History 1965 by Christopher Bray | Book Review Roundup | The Omnivore

Published on May 1st, 2014


1965: The Year Modern Britain Was Born by Christopher Bray

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Blurb: There is Britain before 1965 and Britain after 1965 – and they are not the same thing. 1965 was the year Britain democratised education, it was the year pop culture began to be taken as seriously as high art, the time when comedians and television shows imported the methods of modernism into their work. It was when communications across the Atlantic became instantaneous, the year when, for the first time in a century, British artists took American gallery-goers by storm. In 1965 the Beatles proved that rock and roll could be art, it was when we went car crazy, and craziness was held to be the only sane reaction to an insane society. It was the year feminism went mainstream, the year, did she but know it, that the Thatcher revolution began, the year taboos were talked up – and trashed. It was when racial discrimination was outlawed and the death penalty abolished; it marked the appointment of Roy Jenkins as Home Secretary, who became chief architect in legislating homosexuality, divorce, abortion and censorship. It was the moment that our culture, reeling from what are still the most shocking killings of the century, realised it was a less innocent, less spiritual place than it had been kidding itself. It was the year of consumerist relativism that gave us the country we live in today and the year the idea of a home full of cultural artefacts – books, records, magazines – was born. It was the year when everything changed – and the year that everyone knew it.

(Simon & Schuster, 2014)

Iain Morris, The Observer 

“Blending arts and literary criticism with biography and political commentary, Bray serves up a nostalgia-tinged appraisal of the year’s key characters and events, never failing to show why these remain relevant. Whether or not 1965 really does have greater significance than 1964 or 1966 (take your pick of the bunch), there is a neat logic about its selection as the turning point.”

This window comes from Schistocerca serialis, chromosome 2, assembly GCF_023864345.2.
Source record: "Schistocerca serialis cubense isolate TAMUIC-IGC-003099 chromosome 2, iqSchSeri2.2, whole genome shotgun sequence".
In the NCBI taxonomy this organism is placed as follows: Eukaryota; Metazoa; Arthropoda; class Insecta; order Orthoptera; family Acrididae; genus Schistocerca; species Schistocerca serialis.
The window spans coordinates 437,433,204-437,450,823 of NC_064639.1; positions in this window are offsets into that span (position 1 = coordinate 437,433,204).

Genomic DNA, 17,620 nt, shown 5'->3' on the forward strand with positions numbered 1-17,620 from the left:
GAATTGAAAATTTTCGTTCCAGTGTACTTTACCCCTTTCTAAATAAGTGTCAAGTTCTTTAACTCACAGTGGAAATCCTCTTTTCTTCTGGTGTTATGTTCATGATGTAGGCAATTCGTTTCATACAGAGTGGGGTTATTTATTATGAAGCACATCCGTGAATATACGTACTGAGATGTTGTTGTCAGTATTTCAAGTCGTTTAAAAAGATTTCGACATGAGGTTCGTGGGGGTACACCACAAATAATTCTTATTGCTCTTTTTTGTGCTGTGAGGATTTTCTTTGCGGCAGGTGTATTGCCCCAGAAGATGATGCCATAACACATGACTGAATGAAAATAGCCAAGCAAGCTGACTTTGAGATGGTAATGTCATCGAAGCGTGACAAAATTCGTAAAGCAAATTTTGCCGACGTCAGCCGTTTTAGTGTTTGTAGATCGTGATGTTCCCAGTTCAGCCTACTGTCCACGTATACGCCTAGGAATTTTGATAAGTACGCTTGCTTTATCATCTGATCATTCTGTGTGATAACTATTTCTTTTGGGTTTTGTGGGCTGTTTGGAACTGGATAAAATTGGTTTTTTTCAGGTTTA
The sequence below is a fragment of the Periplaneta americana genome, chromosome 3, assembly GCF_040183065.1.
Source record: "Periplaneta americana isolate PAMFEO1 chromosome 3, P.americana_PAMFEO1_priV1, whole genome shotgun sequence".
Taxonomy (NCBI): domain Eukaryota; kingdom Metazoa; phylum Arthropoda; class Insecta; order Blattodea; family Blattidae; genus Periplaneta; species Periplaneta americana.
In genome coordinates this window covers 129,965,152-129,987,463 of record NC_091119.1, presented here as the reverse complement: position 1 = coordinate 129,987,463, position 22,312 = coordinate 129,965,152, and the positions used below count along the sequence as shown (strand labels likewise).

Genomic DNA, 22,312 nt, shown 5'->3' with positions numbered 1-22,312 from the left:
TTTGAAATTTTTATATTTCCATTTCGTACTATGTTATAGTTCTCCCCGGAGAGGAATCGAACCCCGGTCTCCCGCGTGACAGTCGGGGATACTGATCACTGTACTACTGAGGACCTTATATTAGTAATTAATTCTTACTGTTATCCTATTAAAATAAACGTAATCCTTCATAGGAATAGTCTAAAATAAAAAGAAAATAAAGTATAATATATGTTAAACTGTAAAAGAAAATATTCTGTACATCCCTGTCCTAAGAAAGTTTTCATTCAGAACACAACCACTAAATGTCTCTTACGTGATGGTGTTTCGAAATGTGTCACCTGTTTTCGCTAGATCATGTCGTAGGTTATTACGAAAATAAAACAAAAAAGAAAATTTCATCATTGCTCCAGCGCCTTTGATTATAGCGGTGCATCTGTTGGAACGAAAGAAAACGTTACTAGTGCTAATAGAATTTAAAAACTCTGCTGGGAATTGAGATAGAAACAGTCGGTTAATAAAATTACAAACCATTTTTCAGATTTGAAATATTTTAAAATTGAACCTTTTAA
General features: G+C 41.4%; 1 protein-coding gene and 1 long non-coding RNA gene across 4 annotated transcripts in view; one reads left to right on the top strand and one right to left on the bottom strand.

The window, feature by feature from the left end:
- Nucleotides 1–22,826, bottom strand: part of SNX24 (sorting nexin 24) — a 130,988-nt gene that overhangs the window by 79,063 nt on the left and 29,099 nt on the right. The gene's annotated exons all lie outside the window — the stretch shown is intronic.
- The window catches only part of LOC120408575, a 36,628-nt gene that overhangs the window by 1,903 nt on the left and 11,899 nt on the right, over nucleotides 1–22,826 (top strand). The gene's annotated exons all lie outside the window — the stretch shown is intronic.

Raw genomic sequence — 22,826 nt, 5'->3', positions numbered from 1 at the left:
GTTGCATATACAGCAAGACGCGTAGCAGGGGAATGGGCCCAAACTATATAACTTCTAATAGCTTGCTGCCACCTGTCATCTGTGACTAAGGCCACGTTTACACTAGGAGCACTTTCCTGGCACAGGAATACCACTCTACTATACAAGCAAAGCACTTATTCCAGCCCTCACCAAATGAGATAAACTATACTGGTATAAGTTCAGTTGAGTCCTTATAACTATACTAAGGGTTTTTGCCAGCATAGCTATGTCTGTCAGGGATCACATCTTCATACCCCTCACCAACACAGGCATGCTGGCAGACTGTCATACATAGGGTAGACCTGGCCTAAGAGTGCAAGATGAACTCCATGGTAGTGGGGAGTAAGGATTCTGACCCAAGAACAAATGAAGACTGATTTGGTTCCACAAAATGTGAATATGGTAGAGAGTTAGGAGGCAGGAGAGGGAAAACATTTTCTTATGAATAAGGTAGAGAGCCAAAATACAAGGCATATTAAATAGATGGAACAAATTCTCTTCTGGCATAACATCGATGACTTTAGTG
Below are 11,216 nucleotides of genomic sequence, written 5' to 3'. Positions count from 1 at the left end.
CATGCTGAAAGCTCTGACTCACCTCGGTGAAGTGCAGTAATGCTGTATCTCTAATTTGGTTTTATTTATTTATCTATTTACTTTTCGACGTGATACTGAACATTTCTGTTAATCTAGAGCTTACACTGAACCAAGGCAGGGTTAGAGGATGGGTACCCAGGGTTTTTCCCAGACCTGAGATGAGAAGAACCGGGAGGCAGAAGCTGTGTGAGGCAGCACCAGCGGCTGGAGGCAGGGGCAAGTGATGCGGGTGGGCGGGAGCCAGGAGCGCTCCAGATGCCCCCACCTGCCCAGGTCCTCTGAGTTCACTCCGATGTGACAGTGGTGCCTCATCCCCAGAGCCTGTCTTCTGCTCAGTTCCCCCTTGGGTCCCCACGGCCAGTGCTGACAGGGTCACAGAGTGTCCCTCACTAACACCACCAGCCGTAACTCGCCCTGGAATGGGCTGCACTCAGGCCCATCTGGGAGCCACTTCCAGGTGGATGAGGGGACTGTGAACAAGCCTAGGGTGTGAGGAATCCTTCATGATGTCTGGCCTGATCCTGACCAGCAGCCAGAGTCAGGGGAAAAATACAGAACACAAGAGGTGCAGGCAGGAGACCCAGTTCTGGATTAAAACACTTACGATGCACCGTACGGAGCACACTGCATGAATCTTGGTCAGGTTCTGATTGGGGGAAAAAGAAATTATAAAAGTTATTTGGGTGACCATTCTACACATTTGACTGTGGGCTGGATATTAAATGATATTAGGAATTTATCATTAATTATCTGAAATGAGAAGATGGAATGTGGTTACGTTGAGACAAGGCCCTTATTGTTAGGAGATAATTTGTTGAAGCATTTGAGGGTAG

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David Lister, The Independent 

“Entertaining and evocative… sometimes I feel Bray tries too hard to stand up his thesis… Bray does though strike fertile ground in examining in some detail R.D. Laing’s experimental psychiatric community in London’s East End to look at how traditional notions of the family were, if not crumbling, then being questioned. He is interesting too in exploring the nation’s ambivalence to the growing prominence of the car.”

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Dominic Sandbrook, The Sunday Times 

“Often he has interesting and provocative things to say… But it is hard not to be distracted by his style, which was presumably inspired by a teenage infatuation with Smash Hits. Instead of calling the Beatles “the Beatles”, they are “the Fabs” or “the mop tops”, while May 1968 was apparently “trouble-tastic”. I hope the publisher has Tony Blackburn lined up for the audiobook… The fact that Bray never even mentions Coronation Street — despite the fact that it was comfortably Britain’s most popular programme in 1965 — says a great deal about his approach. He is interested only in what was trendy, not in what was representative, and Mr and Mrs Average never get a look-in.”

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David Aaronovitch, The Times 

“If you weren’t aware of the Everyday Sexism social media campaign then you may well find this book — which adds little to it — fascinating and horribly familiar. If you’re a man you may even feel a little ashamed.”

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Eithne Farry, The Express 

Everyday Sexism is a laudable achievement but not flawless. The combination of quantifiable evidence, less quantifiable statistics and the unrelenting nature of the subject matter can be disorientating and overwhelming. However it is a book that is bound to get people talking, and that can only be a good thing.”

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Rachel Cooke, The Observer 

“The site is a wonderful idea, and I wish there’d been something similar around when I was younger and less able to stand up for myself. About the book I’m less certain. There are two problems. The first is that it is so pitifully unrigorous, relying as it does almost entirely on statistics whose methodology we never get to discover, and on tweets and stories from the site. The second is that it includes no plan. It’s all very well to collate these stories, to build a picture of a world in which women are at best not taken seriously and at worst abused. But the question is: what are we to do about it? … Everyday Sexism (the book) is a wasted opportunity: little more than another repository for anger and frustration.”

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